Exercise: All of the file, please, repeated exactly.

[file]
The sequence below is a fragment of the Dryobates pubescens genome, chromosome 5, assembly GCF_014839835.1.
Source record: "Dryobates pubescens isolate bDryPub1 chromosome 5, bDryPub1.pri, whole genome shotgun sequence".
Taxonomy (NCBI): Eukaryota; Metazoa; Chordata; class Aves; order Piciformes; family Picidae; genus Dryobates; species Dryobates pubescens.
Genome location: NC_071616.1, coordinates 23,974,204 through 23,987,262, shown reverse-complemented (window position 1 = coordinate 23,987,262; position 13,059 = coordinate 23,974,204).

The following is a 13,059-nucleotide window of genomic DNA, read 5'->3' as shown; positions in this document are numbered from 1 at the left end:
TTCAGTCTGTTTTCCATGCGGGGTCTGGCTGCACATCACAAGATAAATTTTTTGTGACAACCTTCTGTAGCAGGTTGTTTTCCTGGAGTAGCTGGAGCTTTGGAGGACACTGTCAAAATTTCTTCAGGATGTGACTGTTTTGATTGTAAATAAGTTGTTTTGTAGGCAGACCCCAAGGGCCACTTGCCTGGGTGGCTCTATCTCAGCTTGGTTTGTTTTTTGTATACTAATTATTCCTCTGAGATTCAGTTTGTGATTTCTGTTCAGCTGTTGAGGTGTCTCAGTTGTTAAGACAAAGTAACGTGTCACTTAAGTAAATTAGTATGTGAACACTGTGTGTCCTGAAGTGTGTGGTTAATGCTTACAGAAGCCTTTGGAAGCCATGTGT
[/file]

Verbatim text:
The sequence below is a fragment of the Dryobates pubescens genome, chromosome 5, assembly GCF_014839835.1.
Source record: "Dryobates pubescens isolate bDryPub1 chromosome 5, bDryPub1.pri, whole genome shotgun sequence".
Taxonomy (NCBI): Eukaryota; Metazoa; Chordata; class Aves; order Piciformes; family Picidae; genus Dryobates; species Dryobates pubescens.
Genome location: NC_071616.1, coordinates 23,974,204 through 23,987,262, shown reverse-complemented (window position 1 = coordinate 23,987,262; position 13,059 = coordinate 23,974,204).

The following is a 13,059-nucleotide window of genomic DNA, read 5'->3' as shown; positions in this document are numbered from 1 at the left end:
TTCAGTCTGTTTTCCATGCGGGGTCTGGCTGCACATCACAAGATAAATTTTTTGTGACAACCTTCTGTAGCAGGTTGTTTTCCTGGAGTAGCTGGAGCTTTGGAGGACACTGTCAAAATTTCTTCAGGATGTGACTGTTTTGATTGTAAATAAGTTGTTTTGTAGGCAGACCCCAAGGGCCACTTGCCTGGGTGGCTCTATCTCAGCTTGGTTTGTTTTTTGTATACTAATTATTCCTCTGAGATTCAGTTTGTGATTTCTGTTCAGCTGTTGAGGTGTCTCAGTTGTTAAGACAAAGTAACGTGTCACTTAAGTAAATTAGTATGTGAACACTGTGTGTCCTGAAGTGTGTGGTTAATGCTTACAGAAGCCTTTGGAAGCCATGTGT